Thursday, July 16, 2009

Egads! WaPo Got It Right

Consumers pay $3.5 billion too much annually for their prescription drugs, according to this rather surprising editorial in the Washington Post. Surprising? Let's just say I felt like I had been smacked upside the head with a mackerel, but in a good way. Fred Hiatt and his editorial board got this one right, in fact, they nailed it.

The 1984 Hatch-Waxman Act was supposed to help consumers by offering a 180-day exclusive marketing period to generic companies that could develop their own "bio-equivalent" versions of brand-name drugs without infringing on the brand-name drugs' patents. Allowing brand-name patent holders to sue if they thought the generic equivalents came too close to the patented drug's composition, the act was designed to promote the development of cheaper alternatives and encourage challenges to weak patents. But the result has been an increasing number of out-of-court settlements in which brand-name drug companies simply pay generic competitors to stay out of the market. A measure intended to make cheaper, generic alternatives available sooner has had the paradoxical effect of delaying competition. [Emphasis added]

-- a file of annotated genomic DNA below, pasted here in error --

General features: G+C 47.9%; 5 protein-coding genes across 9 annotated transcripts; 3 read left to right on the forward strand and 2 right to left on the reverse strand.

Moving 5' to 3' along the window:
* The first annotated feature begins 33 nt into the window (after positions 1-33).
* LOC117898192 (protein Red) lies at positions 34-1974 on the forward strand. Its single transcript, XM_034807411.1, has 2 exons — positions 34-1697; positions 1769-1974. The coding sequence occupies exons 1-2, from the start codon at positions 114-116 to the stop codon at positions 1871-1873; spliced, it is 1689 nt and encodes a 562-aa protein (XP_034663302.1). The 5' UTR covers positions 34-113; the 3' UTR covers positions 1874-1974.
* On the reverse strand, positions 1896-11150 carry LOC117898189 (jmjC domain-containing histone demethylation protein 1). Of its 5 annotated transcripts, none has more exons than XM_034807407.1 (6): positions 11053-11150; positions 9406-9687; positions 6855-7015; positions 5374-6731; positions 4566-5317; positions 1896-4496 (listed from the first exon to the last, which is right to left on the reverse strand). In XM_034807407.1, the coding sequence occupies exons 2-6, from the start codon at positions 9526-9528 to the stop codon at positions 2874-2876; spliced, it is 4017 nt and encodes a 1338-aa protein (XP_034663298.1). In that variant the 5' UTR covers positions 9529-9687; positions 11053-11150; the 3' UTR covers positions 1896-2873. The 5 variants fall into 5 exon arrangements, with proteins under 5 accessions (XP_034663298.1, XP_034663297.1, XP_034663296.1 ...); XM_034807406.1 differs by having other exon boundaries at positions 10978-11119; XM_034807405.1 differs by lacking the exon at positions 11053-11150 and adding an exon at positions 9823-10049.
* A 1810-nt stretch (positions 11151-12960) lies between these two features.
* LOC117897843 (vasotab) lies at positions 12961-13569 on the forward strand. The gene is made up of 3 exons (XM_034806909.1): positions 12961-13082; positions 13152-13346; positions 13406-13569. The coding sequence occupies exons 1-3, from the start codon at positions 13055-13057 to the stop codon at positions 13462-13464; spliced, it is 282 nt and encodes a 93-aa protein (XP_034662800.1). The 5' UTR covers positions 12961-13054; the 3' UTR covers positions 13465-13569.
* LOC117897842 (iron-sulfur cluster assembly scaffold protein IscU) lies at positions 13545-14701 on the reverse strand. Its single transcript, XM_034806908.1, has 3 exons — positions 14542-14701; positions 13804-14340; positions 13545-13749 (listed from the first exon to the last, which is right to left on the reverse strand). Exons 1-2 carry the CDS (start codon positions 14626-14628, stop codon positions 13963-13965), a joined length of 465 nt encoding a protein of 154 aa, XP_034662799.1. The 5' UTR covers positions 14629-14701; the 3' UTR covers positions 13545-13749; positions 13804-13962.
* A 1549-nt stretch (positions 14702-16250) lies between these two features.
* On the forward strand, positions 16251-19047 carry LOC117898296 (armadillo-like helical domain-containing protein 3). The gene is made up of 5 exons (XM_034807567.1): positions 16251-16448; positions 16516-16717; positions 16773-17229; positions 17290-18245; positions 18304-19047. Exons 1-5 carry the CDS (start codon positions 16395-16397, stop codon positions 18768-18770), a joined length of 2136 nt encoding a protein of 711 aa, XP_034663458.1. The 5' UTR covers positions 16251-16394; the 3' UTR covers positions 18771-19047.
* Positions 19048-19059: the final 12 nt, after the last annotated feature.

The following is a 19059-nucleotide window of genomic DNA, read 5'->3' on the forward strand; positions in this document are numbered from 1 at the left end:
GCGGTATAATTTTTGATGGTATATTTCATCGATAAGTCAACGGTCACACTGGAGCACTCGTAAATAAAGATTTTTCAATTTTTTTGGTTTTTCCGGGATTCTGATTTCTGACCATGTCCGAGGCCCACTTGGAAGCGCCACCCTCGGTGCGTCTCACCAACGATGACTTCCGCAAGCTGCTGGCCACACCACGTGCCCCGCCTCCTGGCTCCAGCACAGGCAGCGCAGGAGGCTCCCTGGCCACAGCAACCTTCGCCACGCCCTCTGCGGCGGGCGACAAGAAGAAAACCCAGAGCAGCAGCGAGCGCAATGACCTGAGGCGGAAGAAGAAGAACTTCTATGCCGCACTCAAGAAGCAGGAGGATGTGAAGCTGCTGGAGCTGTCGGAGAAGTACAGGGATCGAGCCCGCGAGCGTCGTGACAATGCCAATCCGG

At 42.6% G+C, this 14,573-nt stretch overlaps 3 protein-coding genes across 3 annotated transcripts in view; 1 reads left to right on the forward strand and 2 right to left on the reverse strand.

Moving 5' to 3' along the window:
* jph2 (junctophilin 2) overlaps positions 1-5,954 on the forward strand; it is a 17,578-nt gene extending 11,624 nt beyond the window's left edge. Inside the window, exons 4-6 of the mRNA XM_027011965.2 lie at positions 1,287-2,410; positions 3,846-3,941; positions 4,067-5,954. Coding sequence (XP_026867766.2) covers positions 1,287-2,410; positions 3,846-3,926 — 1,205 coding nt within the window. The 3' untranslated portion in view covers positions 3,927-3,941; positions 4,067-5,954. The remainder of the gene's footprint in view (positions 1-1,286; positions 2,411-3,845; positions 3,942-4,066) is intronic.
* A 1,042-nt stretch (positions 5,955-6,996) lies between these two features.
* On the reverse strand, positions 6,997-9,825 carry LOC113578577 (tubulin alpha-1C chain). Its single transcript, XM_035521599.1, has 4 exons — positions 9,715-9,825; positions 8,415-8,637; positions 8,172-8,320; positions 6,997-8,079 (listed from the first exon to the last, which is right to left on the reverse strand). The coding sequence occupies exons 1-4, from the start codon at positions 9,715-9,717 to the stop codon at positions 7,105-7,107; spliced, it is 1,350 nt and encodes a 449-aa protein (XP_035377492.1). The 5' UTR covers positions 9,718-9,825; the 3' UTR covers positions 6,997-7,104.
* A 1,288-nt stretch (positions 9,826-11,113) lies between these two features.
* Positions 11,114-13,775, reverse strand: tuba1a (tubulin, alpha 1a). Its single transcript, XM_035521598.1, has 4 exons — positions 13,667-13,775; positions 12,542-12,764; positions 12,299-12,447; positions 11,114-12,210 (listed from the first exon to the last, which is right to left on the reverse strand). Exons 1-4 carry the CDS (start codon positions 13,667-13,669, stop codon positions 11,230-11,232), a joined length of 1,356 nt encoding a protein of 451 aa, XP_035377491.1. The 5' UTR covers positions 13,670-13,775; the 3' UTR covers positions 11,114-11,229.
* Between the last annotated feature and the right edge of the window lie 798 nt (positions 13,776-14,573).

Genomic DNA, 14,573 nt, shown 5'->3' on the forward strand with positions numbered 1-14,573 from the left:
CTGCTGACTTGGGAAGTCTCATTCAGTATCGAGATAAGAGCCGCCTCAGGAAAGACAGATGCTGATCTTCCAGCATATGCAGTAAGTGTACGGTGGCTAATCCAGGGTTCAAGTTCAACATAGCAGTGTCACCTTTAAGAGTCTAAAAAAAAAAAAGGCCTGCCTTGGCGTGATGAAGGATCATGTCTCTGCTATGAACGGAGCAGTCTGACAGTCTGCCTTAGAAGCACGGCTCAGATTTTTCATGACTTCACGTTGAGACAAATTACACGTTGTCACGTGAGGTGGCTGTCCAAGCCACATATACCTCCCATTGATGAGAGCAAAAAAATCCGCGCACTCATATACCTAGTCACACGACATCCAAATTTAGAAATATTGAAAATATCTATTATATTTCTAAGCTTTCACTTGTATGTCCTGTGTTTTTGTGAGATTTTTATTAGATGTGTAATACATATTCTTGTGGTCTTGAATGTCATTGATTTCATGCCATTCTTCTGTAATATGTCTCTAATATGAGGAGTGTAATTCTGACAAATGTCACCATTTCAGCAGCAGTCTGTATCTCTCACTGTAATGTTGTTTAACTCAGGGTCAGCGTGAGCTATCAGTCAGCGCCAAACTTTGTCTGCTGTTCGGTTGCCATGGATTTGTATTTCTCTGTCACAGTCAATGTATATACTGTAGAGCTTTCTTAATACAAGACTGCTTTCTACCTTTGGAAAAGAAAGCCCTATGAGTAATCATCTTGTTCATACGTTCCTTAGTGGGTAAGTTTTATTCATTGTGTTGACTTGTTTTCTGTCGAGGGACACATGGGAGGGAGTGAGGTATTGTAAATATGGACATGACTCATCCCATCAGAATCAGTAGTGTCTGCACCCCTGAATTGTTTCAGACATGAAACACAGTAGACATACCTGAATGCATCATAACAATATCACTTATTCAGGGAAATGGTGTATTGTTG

In many other industries, such conduct would be viewed as the kind of collusion that would (and should) require investigation under anti-trust laws. Somehow, however, the pharmaceutical companies (both large and small) have managed to avoid such reviews through the manipulation of well-intended but, as it turns out, deficient legislation. The answer, of course, is to fix the legislation. In this case, to require a showing that the "settlements" are legitimate and not intended to subvert honest competition.

As Congress embarks on major health-care reform, it has a chance to fix the system. Banning all "pay-for-delay" settlements except where they can be proven to be pro-competitive would be a good start. True, some pay-for-delay settlements inadvertently benefit consumers by allowing generic products to enter markets sooner than they would have after litigation. But that is no excuse for failing to fix a system with fundamentally flawed incentives. The only difference between one company paying another not to produce a competing product and one company paying another not to produce a competing product yet is that the second is still, paradoxically, legal. This must change.

Well, it certainly would be a start.

Nicely done, WaPo.

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